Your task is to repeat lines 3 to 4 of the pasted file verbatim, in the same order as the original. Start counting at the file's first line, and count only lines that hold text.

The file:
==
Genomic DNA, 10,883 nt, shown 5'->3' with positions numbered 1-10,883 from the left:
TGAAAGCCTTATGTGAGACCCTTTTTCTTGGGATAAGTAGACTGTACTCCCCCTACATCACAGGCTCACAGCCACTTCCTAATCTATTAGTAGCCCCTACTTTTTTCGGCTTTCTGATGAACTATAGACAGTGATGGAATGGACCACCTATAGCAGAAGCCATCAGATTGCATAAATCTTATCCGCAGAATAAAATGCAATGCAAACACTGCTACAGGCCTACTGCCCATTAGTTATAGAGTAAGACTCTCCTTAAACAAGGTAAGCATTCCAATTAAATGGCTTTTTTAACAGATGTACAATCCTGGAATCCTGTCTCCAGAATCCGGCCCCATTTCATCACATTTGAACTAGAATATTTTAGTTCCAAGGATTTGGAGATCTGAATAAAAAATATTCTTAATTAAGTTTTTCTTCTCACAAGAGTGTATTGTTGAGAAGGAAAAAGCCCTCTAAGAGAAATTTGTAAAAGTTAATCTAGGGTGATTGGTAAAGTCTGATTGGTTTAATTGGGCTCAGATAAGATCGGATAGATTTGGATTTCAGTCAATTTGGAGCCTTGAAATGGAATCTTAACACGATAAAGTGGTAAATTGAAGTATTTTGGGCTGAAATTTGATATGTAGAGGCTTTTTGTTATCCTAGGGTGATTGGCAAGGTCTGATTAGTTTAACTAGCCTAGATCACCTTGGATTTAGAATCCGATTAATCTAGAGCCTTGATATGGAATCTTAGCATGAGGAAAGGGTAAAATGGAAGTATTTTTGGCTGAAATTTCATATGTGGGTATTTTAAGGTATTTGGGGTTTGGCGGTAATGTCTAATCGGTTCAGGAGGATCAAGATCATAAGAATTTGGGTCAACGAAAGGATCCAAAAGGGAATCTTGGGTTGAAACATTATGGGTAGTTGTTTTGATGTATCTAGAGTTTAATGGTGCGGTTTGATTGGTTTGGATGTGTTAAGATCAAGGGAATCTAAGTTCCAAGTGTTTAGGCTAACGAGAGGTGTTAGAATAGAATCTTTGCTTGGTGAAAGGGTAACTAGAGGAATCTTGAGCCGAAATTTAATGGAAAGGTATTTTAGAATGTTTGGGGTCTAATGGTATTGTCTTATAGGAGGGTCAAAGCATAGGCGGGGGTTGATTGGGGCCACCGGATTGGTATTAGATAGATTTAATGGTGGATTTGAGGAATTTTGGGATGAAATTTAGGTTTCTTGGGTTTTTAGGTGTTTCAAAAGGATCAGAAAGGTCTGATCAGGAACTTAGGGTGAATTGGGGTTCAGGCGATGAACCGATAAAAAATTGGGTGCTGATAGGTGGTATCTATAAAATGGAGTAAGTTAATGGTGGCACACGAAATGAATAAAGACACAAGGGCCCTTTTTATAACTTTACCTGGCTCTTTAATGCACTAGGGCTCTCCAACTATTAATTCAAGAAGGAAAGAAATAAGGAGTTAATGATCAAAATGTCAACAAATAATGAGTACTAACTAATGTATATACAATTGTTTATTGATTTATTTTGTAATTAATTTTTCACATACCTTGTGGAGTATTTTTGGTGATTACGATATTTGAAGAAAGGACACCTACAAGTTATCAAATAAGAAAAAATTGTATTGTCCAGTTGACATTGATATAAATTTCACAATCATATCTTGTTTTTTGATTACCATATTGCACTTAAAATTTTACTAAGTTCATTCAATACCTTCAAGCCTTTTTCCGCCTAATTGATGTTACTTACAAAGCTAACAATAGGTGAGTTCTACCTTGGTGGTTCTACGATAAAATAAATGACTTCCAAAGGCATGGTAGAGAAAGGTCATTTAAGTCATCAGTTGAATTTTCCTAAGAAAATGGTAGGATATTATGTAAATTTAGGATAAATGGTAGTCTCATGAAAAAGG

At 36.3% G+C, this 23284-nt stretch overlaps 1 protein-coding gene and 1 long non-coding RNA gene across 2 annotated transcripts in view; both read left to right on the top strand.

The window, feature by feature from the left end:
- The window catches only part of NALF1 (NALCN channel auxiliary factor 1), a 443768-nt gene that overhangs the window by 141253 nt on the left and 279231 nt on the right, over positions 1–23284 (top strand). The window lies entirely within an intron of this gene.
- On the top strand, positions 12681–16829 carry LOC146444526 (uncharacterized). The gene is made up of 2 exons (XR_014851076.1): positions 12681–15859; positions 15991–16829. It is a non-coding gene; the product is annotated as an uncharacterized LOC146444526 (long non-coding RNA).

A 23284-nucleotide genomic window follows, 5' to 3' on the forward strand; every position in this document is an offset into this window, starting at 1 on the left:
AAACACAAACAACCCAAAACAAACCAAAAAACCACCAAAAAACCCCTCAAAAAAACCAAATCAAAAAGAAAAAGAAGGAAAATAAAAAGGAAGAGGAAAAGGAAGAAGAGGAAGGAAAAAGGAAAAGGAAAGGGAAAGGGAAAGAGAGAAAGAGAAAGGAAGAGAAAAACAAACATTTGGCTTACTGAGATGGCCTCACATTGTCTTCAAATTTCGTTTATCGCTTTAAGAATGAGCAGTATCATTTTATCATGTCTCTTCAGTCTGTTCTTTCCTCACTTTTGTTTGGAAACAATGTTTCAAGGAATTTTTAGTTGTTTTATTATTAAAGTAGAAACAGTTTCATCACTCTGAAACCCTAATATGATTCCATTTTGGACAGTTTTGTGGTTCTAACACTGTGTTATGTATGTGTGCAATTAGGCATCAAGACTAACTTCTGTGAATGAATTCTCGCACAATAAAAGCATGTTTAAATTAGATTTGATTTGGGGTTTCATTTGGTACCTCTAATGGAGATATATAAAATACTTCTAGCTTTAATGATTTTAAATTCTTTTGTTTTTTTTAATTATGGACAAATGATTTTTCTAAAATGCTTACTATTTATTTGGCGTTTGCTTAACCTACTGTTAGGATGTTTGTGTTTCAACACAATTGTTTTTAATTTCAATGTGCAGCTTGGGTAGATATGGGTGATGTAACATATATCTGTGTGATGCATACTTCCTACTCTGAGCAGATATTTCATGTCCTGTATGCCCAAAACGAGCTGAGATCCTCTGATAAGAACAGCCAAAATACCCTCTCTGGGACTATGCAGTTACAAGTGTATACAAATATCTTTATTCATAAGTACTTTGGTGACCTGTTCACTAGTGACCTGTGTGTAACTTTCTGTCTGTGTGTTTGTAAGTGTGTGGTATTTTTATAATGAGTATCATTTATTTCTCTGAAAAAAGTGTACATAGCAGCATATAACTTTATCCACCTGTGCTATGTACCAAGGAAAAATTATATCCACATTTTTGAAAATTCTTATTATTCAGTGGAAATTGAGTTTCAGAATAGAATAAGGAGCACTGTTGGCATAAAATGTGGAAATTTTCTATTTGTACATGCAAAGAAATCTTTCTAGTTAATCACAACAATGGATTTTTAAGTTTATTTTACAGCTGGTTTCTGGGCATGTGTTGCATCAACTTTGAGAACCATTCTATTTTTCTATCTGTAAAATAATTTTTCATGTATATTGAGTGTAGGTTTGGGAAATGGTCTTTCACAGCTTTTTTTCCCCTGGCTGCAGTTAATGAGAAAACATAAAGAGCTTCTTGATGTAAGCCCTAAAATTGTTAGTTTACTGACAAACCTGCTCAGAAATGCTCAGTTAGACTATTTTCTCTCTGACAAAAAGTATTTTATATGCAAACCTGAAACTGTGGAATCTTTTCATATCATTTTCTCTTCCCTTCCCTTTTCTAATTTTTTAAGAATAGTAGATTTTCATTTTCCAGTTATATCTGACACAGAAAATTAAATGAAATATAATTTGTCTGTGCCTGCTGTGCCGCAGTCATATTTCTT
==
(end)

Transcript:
At 36.3% G+C, this 23284-nt stretch overlaps 1 protein-coding gene and 1 long non-coding RNA gene across 2 annotated transcripts in view; both read left to right on the top strand.

The window, feature by feature from the left end: